Music Feature 

In the two and a half years since Rocket 350 graced Savannah with their presence, an awful lot has changed.

The frenetic rockabilly act has relocated their base of operations from Athens to Atlanta, recorded two CDs for an established indie imprint (American Grease and Junglebilly on Beatville), and weathered a drastic personnel change that saw a full two-thirds of the band replaced.

Additionally, The Velvet Elvis (which regularly hosted the group in their early days) has closed and reopened as The Jinx.

While the Velvet was known far and wide as a popular rockabilly and swing venue, this new club has only recently begun to incorporate those genres into the indie-rock, punk and metal they’re more known for, so the band’s long-awaited return should serve as a welcome flashback of sorts for longtime habitués of that celebrated nightspot.

Those who show up will get to see one of Atlanta’s most popular retro-rock bands roar through original material in the vein of such icons as Eddie Cochran, Gene Vincent and Johnny Burnette. However, the Rocket 350 of 2004 is noticeably different from the band that used Savannah as a proving ground

“We did it full-time for a while, but then it kinda blew up in a bad way,” says guitarist and bandleader Phil Stair. “We were on the road for months at a time, and eventually, people quit, everybody got upset, and we all ended up broke. We had to re-evaluate things.”

Stair says the decision to continue on under the same name was easy to make.

“Well, it was pretty much my band. I put the whole thing together.”

He also had surprisingly little difficulty recruiting a new rhythm section.

“Actually it was really cool,” he recalls. “There wasn’t a lot of downtime because I already knew people who were excited to play, and I didn’t really have to look around too much. My phone started lighting up as soon as word got out that members were missing. I got very lucky.”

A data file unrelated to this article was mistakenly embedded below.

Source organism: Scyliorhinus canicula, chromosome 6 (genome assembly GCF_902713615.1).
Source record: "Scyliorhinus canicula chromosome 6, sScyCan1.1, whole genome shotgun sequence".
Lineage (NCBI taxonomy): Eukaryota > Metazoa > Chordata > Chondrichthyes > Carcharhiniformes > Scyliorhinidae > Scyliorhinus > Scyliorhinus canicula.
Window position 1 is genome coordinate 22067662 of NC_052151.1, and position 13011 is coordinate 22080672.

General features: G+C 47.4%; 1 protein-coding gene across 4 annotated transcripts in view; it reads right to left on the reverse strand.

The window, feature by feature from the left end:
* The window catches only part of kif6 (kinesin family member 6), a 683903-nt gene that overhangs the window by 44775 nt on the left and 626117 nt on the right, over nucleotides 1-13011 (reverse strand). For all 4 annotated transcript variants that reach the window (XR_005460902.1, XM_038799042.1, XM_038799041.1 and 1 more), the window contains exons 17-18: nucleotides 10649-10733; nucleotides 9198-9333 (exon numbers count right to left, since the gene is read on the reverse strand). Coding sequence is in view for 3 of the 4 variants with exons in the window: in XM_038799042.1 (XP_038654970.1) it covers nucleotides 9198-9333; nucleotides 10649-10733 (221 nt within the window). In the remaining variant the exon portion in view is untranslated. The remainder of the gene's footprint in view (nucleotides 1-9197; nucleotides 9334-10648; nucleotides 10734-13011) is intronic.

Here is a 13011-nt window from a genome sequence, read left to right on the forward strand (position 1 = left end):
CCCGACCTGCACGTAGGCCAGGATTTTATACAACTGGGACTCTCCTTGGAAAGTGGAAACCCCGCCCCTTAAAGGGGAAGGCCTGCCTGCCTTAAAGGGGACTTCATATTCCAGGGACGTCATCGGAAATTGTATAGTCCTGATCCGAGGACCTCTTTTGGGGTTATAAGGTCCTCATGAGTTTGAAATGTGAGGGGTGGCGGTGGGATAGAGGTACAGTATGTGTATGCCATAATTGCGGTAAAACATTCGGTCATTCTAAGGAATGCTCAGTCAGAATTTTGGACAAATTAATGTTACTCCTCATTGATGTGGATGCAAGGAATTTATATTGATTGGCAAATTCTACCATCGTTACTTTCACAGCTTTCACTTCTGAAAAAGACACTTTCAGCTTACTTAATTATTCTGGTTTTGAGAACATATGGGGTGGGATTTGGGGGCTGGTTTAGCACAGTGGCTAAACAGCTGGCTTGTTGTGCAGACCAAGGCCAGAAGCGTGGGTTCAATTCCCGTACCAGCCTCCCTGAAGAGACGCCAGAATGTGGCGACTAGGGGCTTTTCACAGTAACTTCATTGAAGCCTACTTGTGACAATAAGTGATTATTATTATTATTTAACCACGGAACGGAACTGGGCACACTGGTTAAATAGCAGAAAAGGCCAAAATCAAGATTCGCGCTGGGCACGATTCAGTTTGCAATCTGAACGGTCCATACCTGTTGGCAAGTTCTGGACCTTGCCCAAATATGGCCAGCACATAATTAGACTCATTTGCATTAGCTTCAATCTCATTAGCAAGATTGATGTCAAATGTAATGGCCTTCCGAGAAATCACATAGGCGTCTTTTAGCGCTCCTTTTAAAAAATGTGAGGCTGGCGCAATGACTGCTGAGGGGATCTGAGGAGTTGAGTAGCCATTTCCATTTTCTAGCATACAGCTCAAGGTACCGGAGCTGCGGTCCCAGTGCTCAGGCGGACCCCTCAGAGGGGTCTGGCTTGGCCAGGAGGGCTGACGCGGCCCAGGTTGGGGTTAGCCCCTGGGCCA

The band’s lineup now includes Stair on guitar and vocals, Gary "Grease Monkey” Bernie on upright bass, and Adam "The Admiral” Gilbert on drums.

These days they are much more reluctant to travel, and instead have concentrated on building up a loyal fanbase in their hometown, where they now regularly headline such popular music rooms as The Star Bar and The Echo Lounge.

“We do really well in Atlanta,” says Stair. “We draw lots of greasers and punks. It only took seven years!”

According to the frontman, the rigors of cross-country touring played a large part in the demise of the group’s first lineup, and he’s in no hurry to repeat the same mistakes.

“We were able to break even for a while, but eventually things slowed down and it caught up to us. The stress of living together in a van didn’t help either.”

Another contributing factor was the disappointing situation with their record distributor.

“Instead of promoting three bands, they picked thirty, so they was spread too thin. The owner’s selling real estate now. (laughs) I think the label’s done.”

Now, Stair says he does his best to make sure a show is likely to go well before they hit the asphalt.

“I know Savannah’s always been an awesome time for us, so that’s one reason why we’re coming back.”

And what does he remember most?

“The debauchery,” he chuckles.

“We played a few times on St. Patrick’s Day and it always seemed like someone’s top came off during our show. They just came up on stage and took care of business.”

Phil says he still gets offers to play far from home, but he turns them down.

“I would go if they sent me a plane ticket, but that’s about it! (laughs) We don’t even have a van any more. We’ve got a pickup truck. We just hope for good weather, and we’ve got some big tarps. (laughs)”

Stair admits that he hopes there are still people in town “who remember us,” and adds that he believes old fans of the group will be pleasantly surprised with their current incarnation.

“They’re probably gonna like it better. I think very highly of the guys I play with now. They’re both ‘ringers,’ if you know what I mean. Our bass player puts on a fantastic show just by himself, and the drummer we have now is more of a hard-hitter. I think it’s a much better band.”

“You know, it got to the point where it wasn’t fun anymore, and now – the way we have it set up – it’s fun again.”
Rocket 350 play The Jinx on Saturday night. Jimmy & The Teasers and The Tombstone Daddys open the show.


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Jim Reed

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